Asked to slam his own work for a website known as Calling My Shot, Mark Joseph Stern wrote that his writing amounts to “overwrought, underdeveloped rants that veer schizophrenically between the irksome poles of grating outrage and glib mawkishness.”
But Stern, less than two years out of law school, now covers gay issues and the law for Slate. He said he is prepared to declare that a lawsuit Paul Manafort filed Wednesday is going nowhere.
Manafort is the longtime Washington insider and, briefly, a Trump campaign official. He has been indicted by Special Counsel Robert Mueller on charges of money laundering and failing to report foreign lobbying efforts.
The lawsuit against Mueller, the Department of Justice and Deputy Attorney General Rod Rosenstein claims the indictments are illegal because they concern matters that predate, by years, Manafort’s involvement with Trump, the campaign or anything else related to what Mueller was charged with investigating.
The suit charges there are essentially no limits on what Mueller can investigate, even though Department of Justice regulations require Rosenstein to provide a “specific factual statement” of the “matter to be investigated.”
Rosenstein released an order that Mueller could look into collusion between the Trump campaign and Russia and “any matters that arose or may arise directly from” that investigation.
Manafort’s suit alleges the order was too broad, and even if it were legal, the actions for which Manafort is charged are too far from the Trump campaign to have arisen directly from the investigation.
“His lawsuit is almost certain to fail,” Stern wrote. “Indeed, it is so legally tenuous that it is best understood as a political statement meant to frame Manafort as a victim to unlawful prosecutorial overreach.”
“These claims are quite weak. The regulations in question do not require the ‘specific factual statement’ of the special counsel’s purview to be a narrow one. They simply require Rosenstein to explain what matters Mueller must investigate. Rosenstein did precisely that.”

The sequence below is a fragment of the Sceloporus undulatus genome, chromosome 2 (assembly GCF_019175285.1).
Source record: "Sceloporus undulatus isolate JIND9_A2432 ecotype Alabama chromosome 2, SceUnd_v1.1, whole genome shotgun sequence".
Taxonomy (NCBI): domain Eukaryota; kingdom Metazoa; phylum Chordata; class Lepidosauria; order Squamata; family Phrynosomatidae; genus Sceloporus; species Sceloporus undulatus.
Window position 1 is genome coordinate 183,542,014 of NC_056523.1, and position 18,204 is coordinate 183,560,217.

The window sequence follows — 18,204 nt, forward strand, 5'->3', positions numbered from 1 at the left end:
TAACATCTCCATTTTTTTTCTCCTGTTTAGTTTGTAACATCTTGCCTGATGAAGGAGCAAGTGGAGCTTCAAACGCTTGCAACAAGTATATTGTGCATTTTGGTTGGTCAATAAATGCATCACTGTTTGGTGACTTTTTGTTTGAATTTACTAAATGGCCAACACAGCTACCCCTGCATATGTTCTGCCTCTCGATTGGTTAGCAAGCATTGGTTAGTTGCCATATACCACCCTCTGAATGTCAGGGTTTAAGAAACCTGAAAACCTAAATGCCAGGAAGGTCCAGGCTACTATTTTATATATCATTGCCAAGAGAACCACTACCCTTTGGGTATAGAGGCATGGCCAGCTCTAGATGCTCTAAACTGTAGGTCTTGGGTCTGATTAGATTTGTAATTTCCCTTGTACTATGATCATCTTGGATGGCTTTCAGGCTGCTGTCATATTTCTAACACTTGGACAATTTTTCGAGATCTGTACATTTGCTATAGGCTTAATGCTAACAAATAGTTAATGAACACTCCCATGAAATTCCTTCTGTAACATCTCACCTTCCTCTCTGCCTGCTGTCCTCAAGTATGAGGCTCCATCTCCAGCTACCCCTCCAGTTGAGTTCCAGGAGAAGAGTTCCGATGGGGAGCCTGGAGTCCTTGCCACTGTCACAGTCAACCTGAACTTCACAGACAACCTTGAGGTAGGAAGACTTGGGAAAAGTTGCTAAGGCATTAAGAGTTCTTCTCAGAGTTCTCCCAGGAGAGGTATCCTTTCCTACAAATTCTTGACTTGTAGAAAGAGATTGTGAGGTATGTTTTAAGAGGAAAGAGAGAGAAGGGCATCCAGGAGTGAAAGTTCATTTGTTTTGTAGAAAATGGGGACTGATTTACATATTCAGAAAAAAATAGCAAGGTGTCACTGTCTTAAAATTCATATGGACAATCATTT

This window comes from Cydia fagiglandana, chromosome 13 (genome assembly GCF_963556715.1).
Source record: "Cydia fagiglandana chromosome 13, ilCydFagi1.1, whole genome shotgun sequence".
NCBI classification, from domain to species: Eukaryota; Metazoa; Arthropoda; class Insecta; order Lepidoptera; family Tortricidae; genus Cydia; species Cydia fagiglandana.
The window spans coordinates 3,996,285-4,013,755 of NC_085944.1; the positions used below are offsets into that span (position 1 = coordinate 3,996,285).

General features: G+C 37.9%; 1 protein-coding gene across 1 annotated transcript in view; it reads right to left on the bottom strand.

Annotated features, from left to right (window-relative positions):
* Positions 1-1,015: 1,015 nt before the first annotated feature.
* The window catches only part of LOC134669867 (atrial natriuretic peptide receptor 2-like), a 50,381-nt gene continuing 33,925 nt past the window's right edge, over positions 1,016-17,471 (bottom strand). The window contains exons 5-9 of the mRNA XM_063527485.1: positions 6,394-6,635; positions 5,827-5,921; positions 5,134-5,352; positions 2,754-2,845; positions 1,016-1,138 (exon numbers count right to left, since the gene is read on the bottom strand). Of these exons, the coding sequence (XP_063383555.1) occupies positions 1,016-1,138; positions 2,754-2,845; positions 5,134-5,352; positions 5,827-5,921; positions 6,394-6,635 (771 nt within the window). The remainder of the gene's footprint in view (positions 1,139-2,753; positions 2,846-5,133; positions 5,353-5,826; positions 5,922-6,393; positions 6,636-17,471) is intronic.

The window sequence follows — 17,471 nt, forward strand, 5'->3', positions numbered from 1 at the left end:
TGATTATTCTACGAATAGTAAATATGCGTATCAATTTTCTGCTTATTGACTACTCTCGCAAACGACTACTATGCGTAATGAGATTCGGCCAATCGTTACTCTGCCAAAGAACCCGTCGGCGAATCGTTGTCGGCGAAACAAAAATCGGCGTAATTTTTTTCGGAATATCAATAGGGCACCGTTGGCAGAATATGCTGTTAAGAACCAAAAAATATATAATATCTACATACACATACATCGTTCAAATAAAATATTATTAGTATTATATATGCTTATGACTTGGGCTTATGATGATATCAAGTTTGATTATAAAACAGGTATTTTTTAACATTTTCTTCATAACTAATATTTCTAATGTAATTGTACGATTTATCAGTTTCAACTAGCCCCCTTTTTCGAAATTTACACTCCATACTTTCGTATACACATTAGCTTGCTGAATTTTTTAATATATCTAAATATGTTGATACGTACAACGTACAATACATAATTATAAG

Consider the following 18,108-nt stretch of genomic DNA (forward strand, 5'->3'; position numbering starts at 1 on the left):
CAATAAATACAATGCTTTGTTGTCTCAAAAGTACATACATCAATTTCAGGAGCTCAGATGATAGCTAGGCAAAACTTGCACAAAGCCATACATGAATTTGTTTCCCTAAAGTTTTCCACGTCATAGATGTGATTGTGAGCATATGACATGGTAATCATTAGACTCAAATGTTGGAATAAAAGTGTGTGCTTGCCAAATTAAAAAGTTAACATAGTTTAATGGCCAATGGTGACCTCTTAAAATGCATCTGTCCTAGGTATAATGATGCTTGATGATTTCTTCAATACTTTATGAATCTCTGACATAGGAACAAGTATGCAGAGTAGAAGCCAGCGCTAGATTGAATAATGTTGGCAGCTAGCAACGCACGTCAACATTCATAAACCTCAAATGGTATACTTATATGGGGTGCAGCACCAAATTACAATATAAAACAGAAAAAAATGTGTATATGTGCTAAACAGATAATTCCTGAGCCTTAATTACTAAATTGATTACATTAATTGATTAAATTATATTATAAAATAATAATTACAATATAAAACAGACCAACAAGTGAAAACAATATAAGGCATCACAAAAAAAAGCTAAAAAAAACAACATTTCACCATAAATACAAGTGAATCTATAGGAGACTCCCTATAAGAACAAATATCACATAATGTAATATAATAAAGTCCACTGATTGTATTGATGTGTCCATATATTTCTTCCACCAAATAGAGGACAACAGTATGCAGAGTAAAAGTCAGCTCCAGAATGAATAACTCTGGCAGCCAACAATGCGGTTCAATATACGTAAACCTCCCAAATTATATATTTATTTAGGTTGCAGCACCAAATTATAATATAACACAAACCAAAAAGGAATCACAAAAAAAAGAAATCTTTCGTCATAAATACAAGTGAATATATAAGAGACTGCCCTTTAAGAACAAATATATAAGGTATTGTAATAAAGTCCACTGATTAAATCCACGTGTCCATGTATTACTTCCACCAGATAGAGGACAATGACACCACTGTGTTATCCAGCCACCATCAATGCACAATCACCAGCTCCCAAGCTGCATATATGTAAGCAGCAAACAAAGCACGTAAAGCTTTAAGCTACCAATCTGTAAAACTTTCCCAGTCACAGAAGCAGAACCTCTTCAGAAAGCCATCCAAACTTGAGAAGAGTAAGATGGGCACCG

Stern admits twice in the story that Manafort’s indictment does not establish a link between Trump and Russia, which is supposed to be the focus of the investigation. A dissent written by late Justice Antonin Scalia in a somewhat similar case may provide a path to victory for Manafort, he said.
By filing a separate civil suit rather than raising the issues at his upcoming criminal trial, Stern said, Manafort is essentially judge-shopping–trying to find a jurist predisposed to help him. But like the criminal case, the civil suit has fallen to an Obama-appointed judge, and Stern said a professor in Texas told him there’s “a question about whether it’s appropriate to collaterally attack an ongoing prosecution.”
Finally, he asks why file this suit if it is destined to fail after all.
“Most likely, the lawsuit constitutes a kind of publicity stunt designed to change the narrative around his prosecution. It allows Manafort to defend himself publicly – to reframe his indictment as an egregious abuse of Mueller’s power, and paint the investigation as a sweeping witch hunt.”
Perhaps the order to Mueller is overly broad. There is little doubt it did not include years-old claims of not registering as a foreign lobbyist – a process crime that usually draws only a modest fine.
But since there is a clause about whatever else may arise and it serves the interests of the left and therefore its friends in the media, fishing expeditions are OK.